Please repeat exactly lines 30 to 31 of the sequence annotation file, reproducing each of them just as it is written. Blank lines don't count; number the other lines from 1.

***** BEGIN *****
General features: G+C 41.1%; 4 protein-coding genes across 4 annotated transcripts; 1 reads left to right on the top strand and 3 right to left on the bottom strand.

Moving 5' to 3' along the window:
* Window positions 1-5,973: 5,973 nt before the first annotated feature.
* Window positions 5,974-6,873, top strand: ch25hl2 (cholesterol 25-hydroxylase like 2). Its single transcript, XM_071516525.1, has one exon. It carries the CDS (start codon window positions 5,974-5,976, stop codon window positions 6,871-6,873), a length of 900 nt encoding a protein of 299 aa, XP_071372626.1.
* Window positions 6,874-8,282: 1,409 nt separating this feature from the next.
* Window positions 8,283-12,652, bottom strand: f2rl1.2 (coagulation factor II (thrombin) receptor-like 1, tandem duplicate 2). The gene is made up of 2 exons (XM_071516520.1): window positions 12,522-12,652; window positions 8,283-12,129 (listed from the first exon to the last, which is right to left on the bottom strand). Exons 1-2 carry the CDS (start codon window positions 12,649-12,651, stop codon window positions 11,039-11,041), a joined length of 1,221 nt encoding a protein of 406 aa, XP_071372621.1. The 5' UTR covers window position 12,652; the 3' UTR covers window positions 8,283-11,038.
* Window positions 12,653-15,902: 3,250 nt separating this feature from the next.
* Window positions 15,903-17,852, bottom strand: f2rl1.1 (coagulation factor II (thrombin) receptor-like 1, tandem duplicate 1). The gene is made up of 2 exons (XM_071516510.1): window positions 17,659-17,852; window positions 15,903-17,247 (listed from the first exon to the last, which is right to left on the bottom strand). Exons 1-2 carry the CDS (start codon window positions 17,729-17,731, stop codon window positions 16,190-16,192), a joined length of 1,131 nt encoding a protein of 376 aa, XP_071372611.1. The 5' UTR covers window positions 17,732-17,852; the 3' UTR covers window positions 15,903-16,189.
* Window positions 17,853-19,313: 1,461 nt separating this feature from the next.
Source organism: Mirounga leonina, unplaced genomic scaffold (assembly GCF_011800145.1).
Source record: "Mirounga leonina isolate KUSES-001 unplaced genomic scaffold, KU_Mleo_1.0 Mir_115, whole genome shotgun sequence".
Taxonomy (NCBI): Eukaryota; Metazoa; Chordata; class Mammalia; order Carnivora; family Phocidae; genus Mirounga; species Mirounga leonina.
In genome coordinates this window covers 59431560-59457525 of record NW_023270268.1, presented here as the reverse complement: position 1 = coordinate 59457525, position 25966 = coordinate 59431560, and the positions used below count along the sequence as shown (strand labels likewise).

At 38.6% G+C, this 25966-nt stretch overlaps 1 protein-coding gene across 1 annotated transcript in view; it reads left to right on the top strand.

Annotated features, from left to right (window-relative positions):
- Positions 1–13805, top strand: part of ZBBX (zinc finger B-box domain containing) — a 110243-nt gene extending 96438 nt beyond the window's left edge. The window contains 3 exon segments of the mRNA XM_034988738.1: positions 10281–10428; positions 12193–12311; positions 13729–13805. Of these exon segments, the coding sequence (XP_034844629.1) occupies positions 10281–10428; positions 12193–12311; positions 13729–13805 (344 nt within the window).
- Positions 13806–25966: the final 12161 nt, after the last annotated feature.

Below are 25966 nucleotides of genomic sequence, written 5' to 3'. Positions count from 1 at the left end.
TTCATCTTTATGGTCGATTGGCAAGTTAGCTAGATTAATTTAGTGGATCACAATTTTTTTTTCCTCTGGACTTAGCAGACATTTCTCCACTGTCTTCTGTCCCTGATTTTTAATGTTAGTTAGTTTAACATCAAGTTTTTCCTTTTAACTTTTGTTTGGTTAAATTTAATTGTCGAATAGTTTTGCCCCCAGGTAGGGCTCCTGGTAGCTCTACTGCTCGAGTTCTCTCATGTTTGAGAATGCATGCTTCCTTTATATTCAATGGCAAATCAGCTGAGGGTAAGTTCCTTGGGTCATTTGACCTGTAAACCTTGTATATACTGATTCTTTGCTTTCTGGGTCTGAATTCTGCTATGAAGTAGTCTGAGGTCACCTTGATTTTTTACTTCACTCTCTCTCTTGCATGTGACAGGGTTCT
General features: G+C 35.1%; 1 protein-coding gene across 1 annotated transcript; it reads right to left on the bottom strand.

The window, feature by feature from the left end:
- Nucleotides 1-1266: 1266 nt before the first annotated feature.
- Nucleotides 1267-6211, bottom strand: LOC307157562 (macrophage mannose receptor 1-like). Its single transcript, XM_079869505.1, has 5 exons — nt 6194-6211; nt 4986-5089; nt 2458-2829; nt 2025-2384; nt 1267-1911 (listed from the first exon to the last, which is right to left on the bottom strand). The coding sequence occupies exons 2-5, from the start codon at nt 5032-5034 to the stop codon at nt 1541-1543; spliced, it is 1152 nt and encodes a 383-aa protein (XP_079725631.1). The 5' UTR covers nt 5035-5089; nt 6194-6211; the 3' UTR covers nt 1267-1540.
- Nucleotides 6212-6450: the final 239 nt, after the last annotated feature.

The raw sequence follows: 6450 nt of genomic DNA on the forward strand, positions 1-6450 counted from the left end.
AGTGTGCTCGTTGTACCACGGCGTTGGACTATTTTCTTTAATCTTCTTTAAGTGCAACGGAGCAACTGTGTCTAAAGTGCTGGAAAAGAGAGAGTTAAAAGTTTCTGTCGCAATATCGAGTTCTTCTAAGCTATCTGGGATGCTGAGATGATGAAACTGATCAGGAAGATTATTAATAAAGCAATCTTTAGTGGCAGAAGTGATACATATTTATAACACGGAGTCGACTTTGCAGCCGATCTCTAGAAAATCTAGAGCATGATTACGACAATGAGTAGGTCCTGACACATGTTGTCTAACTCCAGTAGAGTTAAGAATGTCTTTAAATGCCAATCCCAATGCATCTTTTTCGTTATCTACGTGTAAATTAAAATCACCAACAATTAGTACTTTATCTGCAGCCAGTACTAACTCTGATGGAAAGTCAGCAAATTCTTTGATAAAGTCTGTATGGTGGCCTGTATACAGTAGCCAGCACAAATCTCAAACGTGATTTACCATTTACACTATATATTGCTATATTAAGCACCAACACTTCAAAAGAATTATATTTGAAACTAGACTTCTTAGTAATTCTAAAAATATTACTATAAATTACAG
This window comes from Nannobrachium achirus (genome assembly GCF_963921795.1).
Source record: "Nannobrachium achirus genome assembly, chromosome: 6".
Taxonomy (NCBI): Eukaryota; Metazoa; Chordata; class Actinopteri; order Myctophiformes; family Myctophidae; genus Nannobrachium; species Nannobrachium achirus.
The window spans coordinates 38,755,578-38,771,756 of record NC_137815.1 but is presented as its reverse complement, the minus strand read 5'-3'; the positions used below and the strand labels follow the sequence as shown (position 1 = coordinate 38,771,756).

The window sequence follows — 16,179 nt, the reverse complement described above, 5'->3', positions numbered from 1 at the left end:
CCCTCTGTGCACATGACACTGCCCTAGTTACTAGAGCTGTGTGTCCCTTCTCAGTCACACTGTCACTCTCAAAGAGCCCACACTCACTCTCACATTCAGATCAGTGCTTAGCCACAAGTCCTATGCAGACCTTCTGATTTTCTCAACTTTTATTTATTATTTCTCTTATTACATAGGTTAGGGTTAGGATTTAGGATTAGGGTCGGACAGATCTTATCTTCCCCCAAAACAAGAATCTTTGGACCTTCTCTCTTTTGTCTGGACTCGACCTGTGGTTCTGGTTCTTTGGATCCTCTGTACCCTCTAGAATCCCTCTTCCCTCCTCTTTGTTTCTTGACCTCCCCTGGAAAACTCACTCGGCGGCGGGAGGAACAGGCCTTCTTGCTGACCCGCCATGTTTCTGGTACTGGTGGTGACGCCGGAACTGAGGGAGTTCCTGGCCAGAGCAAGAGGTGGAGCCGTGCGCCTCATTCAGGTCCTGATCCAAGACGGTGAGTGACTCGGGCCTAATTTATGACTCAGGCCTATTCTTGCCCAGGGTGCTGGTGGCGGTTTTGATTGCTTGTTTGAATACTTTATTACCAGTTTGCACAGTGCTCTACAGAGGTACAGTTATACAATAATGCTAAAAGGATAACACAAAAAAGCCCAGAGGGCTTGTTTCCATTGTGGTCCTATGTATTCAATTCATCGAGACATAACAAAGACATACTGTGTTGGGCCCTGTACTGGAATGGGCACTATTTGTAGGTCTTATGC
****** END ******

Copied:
The window spans coordinates 38,755,578-38,771,756 of record NC_137815.1 but is presented as its reverse complement, the minus strand read 5'-3'; the positions used below and the strand labels follow the sequence as shown (position 1 = coordinate 38,771,756).

The window sequence follows — 16,179 nt, the reverse complement described above, 5'->3', positions numbered from 1 at the left end: